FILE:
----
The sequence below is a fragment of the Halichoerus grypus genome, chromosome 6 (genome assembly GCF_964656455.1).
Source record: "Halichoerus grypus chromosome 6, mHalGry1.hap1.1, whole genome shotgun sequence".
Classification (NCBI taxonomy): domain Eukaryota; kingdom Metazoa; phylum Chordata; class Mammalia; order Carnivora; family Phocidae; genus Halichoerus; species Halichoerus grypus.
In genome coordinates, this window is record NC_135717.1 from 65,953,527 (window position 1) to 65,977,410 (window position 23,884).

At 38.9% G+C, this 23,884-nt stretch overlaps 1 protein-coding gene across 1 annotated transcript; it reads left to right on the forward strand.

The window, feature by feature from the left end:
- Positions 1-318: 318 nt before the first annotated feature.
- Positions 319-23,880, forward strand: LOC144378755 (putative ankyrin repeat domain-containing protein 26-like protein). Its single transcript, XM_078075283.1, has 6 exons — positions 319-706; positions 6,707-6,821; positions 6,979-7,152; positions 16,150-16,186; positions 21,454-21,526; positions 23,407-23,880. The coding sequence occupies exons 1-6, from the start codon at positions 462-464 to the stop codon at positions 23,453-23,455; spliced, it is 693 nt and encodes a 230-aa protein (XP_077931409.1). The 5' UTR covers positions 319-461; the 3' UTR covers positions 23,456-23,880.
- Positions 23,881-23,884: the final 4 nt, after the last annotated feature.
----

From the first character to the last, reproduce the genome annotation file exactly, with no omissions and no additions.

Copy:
The sequence below is a fragment of the Halichoerus grypus genome, chromosome 6 (genome assembly GCF_964656455.1).
Source record: "Halichoerus grypus chromosome 6, mHalGry1.hap1.1, whole genome shotgun sequence".
Classification (NCBI taxonomy): domain Eukaryota; kingdom Metazoa; phylum Chordata; class Mammalia; order Carnivora; family Phocidae; genus Halichoerus; species Halichoerus grypus.
In genome coordinates, this window is record NC_135717.1 from 65,953,527 (window position 1) to 65,977,410 (window position 23,884).

At 38.9% G+C, this 23,884-nt stretch overlaps 1 protein-coding gene across 1 annotated transcript; it reads left to right on the forward strand.

The window, feature by feature from the left end:
- Positions 1-318: 318 nt before the first annotated feature.
- Positions 319-23,880, forward strand: LOC144378755 (putative ankyrin repeat domain-containing protein 26-like protein). Its single transcript, XM_078075283.1, has 6 exons — positions 319-706; positions 6,707-6,821; positions 6,979-7,152; positions 16,150-16,186; positions 21,454-21,526; positions 23,407-23,880. The coding sequence occupies exons 1-6, from the start codon at positions 462-464 to the stop codon at positions 23,453-23,455; spliced, it is 693 nt and encodes a 230-aa protein (XP_077931409.1). The 5' UTR covers positions 319-461; the 3' UTR covers positions 23,456-23,880.
- Positions 23,881-23,884: the final 4 nt, after the last annotated feature.